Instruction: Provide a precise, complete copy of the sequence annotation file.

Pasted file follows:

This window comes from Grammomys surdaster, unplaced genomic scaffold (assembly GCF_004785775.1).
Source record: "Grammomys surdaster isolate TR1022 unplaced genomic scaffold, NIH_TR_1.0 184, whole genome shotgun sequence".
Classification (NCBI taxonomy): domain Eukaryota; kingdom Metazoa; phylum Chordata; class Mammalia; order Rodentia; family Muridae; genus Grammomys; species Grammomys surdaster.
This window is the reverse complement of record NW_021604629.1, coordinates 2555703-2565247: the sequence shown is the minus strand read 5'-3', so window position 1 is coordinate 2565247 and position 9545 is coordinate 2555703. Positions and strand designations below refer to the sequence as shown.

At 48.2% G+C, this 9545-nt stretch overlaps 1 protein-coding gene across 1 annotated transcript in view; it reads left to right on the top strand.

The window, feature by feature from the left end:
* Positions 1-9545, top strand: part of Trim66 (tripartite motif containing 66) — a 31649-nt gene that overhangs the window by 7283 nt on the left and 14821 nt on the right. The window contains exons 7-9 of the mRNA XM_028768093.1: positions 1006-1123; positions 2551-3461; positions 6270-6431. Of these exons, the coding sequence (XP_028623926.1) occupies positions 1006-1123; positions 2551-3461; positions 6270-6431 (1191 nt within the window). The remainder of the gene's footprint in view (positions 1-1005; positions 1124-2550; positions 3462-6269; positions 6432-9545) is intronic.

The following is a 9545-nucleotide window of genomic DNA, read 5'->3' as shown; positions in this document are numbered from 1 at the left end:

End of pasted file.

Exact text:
This window comes from Grammomys surdaster, unplaced genomic scaffold (assembly GCF_004785775.1).
Source record: "Grammomys surdaster isolate TR1022 unplaced genomic scaffold, NIH_TR_1.0 184, whole genome shotgun sequence".
Classification (NCBI taxonomy): domain Eukaryota; kingdom Metazoa; phylum Chordata; class Mammalia; order Rodentia; family Muridae; genus Grammomys; species Grammomys surdaster.
This window is the reverse complement of record NW_021604629.1, coordinates 2555703-2565247: the sequence shown is the minus strand read 5'-3', so window position 1 is coordinate 2565247 and position 9545 is coordinate 2555703. Positions and strand designations below refer to the sequence as shown.

At 48.2% G+C, this 9545-nt stretch overlaps 1 protein-coding gene across 1 annotated transcript in view; it reads left to right on the top strand.

The window, feature by feature from the left end:
* Positions 1-9545, top strand: part of Trim66 (tripartite motif containing 66) — a 31649-nt gene that overhangs the window by 7283 nt on the left and 14821 nt on the right. The window contains exons 7-9 of the mRNA XM_028768093.1: positions 1006-1123; positions 2551-3461; positions 6270-6431. Of these exons, the coding sequence (XP_028623926.1) occupies positions 1006-1123; positions 2551-3461; positions 6270-6431 (1191 nt within the window). The remainder of the gene's footprint in view (positions 1-1005; positions 1124-2550; positions 3462-6269; positions 6432-9545) is intronic.

The following is a 9545-nucleotide window of genomic DNA, read 5'->3' as shown; positions in this document are numbered from 1 at the left end: